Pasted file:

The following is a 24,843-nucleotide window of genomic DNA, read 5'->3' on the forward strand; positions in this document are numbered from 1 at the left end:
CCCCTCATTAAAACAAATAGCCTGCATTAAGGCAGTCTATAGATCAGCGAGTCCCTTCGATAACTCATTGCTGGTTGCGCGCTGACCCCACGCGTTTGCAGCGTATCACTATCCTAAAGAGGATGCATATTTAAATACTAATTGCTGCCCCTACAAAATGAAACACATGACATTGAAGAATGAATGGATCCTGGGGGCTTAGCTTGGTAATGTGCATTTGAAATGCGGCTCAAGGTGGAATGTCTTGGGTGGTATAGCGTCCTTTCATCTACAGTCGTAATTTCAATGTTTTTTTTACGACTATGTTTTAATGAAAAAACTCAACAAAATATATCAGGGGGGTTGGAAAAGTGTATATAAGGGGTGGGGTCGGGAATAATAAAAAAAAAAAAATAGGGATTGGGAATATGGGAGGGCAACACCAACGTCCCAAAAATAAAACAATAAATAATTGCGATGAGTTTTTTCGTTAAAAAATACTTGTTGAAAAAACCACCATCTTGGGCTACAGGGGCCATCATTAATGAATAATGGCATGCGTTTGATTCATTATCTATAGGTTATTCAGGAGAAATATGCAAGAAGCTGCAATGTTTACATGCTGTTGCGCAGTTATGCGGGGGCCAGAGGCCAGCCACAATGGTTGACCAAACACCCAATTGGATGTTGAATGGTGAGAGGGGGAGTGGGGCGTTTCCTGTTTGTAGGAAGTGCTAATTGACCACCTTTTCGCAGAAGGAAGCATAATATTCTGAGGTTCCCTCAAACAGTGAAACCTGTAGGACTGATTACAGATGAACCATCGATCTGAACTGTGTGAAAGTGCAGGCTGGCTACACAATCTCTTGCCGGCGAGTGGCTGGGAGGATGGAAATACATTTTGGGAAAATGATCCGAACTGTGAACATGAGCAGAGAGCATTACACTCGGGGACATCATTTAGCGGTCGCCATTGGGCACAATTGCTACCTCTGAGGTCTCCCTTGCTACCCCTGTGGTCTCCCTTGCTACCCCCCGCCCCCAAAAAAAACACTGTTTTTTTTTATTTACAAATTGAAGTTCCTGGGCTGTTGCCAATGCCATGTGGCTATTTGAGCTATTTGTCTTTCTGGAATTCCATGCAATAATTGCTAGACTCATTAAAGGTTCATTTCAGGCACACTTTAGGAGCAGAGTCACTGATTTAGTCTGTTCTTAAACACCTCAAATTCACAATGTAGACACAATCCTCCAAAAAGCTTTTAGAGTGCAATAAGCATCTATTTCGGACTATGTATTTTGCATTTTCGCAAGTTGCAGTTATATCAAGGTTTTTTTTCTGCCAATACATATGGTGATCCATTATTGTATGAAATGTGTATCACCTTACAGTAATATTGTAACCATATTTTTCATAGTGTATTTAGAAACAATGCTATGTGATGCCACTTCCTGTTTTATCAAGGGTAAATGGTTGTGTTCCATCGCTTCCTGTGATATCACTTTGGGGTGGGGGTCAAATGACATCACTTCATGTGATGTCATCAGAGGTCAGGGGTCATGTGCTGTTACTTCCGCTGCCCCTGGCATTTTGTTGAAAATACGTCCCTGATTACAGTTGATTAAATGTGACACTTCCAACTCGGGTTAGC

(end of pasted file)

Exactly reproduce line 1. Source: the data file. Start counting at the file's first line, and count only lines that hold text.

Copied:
The following is a 24,843-nucleotide window of genomic DNA, read 5'->3' on the forward strand; positions in this document are numbered from 1 at the left end: